The existing knowledge underlines beneficial effects of rehabilitation to individuals with cancer. From a few studies, we know that physical exercise is feasible and safe for AL inpatients, even those with critical cytopenia. Beneficial effects on physical performance, fatigue and quality of life have been shown.3–9 As an example, supervised exercise and health counselling intervention for patients with AL during outpatient management showed physical, functional, psychosocial and symptom benefits.8 Patients undergoing allogenic haematopoietic stem cell transplantation (HSCT) due to haematological malignancies have also shown significant benefit from exercise interventions without reports of negative effects.9
Health-related quality of life of individuals with haematological cancer is lowered mainly due to reduced role functioning, insomnia and fatigue.10 11 Unmet needs of rehabilitation are strongly associated with impaired quality of life for individuals with cancer in general.12 Psychological counselling, physical rehabilitation, sexual and financial support and practical help have been found to be important, but needs vary with age, sex and cancer diagnosis.13 14
Summing up, the existing knowledge underlines the beneficial effects of rehabilitation to patients with AL. However, the rapid changes of treatment setting, patient population and lack of knowledge of existing evidence may leave patients with unmet needs and functional impairment. Knowledge about patients’ experiences and expectations from the very special context of outpatient management may have the potential to improve well-being of an increasing and still older group of intensively treated patients.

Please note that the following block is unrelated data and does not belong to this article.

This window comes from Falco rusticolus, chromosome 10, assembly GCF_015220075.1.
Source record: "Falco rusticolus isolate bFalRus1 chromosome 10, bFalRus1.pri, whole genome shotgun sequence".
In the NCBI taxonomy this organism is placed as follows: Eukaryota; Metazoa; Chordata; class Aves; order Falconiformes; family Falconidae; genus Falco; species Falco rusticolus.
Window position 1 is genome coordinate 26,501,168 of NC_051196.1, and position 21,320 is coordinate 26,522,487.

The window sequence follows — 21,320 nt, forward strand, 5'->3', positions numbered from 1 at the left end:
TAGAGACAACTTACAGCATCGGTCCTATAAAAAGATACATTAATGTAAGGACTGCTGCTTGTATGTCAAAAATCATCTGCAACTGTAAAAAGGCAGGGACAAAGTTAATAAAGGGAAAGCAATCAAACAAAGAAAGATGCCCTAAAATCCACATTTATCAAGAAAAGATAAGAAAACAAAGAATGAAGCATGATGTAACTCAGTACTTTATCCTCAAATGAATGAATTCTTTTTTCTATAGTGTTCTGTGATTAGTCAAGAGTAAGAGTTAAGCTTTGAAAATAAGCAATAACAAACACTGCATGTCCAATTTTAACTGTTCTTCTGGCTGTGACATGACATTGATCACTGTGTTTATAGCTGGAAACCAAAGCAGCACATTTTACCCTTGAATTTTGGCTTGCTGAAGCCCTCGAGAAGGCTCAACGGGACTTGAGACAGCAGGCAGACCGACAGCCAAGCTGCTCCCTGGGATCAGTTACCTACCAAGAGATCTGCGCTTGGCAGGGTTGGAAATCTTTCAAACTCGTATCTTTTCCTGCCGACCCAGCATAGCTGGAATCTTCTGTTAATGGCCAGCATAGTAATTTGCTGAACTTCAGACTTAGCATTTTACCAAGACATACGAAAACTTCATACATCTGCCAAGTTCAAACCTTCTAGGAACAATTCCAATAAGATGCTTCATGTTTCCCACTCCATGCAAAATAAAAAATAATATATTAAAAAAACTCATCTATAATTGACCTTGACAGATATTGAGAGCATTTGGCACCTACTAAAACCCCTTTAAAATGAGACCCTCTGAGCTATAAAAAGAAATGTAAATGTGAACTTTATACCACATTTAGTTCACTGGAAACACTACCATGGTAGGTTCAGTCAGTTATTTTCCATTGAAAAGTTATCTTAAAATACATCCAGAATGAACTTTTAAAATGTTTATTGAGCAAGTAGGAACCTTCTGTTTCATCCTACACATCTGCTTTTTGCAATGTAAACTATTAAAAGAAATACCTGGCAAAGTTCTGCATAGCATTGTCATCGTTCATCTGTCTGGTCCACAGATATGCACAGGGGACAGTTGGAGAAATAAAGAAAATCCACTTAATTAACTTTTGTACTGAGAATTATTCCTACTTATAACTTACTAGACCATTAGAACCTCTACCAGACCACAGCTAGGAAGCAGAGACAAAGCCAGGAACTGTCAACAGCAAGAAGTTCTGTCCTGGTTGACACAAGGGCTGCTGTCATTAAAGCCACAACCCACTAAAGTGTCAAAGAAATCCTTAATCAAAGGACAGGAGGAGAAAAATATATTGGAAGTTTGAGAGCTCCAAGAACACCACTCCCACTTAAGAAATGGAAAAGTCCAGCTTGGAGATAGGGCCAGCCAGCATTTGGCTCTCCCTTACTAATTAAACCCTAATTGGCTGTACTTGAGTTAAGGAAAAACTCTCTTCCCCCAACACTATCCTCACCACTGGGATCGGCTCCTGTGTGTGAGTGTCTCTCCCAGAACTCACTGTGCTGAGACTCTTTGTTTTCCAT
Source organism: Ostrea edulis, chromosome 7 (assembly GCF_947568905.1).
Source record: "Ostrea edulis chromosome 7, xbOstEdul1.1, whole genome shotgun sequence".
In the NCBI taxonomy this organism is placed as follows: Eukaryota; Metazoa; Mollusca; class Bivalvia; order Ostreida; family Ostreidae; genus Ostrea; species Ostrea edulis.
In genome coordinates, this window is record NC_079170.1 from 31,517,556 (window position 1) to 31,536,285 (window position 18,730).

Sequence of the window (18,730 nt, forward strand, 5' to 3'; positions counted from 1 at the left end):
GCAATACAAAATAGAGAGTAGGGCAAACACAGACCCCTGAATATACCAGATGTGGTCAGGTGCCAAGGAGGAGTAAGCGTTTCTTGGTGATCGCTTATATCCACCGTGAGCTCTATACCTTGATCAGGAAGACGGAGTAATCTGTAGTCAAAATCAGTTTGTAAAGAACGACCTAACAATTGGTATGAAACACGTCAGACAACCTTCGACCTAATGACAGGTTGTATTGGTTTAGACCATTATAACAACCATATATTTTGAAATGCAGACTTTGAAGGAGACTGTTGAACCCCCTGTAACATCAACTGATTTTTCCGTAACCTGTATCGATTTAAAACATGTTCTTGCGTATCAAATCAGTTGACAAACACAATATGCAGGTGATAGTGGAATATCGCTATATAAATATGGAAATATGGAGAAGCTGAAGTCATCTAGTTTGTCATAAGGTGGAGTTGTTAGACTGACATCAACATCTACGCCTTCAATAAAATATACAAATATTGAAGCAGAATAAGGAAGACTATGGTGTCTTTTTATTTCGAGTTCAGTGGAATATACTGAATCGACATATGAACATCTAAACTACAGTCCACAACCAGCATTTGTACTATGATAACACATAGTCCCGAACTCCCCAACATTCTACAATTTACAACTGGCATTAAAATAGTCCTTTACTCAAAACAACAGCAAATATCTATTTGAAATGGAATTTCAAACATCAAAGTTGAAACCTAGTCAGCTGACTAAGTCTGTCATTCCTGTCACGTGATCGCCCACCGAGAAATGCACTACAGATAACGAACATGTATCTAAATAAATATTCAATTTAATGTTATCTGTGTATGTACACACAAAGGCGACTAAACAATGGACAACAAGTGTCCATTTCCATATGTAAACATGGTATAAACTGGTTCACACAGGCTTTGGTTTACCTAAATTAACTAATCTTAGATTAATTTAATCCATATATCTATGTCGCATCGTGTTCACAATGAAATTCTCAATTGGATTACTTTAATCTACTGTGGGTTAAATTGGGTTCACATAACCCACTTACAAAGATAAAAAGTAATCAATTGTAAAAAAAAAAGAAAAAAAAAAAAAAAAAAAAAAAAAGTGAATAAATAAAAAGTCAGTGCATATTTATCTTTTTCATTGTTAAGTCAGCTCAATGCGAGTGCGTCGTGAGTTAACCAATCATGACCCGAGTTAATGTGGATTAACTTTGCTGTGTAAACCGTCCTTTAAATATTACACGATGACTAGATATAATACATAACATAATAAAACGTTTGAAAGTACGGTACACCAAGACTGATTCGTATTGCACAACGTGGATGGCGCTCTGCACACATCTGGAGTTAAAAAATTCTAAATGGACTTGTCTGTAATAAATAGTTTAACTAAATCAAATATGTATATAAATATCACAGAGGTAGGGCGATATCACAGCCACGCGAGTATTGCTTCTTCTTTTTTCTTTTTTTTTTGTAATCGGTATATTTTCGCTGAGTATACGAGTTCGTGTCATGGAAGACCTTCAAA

Based on patient interviews, this paper elucidates how patients with AL treated with curative aim assess their physical, psychosocial and existential capability during and following treatment and health initiatives supporting their rehabilitation.
Material and methods
The material derives from individual, semi-structured interviews with 16 patients, 6 months after end of treatment. This type of interview was deemed suitable to access and explore patient experience in an open manner to allow for patients to add their own perspectives to the interviewer’s agenda. These interviews were the third and final interview, conducted as part of a larger qualitative study with the overall aim of exploring the OPS as a context of intensive cancer treatment.15 16 We combined participant observation in the OPS), individual patient interviews, and group or individual interviews with their relatives. Patients were consecutively invited by and gave consent to the first author, LØJ, who conducted the interviews. LØJ presented herself as a PhD student and young medical doctor with previous experience in the department.
Semi-structured interviews were conducted based on a thematic interview guide.15 The first topic was ‘impact on everyday life practices’ where rehabilitation issues were addressed by questions such as ‘Try to describe your present physical capability and how you reached that level’. The question was repeated for psychosocial and existential well-being. There was 1 main question to each topic, and depending on the patient’s answers, 3–18 additional questions to cover the topic sufficiently. The second topic, ‘the home’, explored daily life at home and the roles of the family, whereas the third topic ‘hygiene’ addressed the impact of intense hygiene requirements.
Patient and public involvement
Patients were not involved in the research design.
Participants and interviews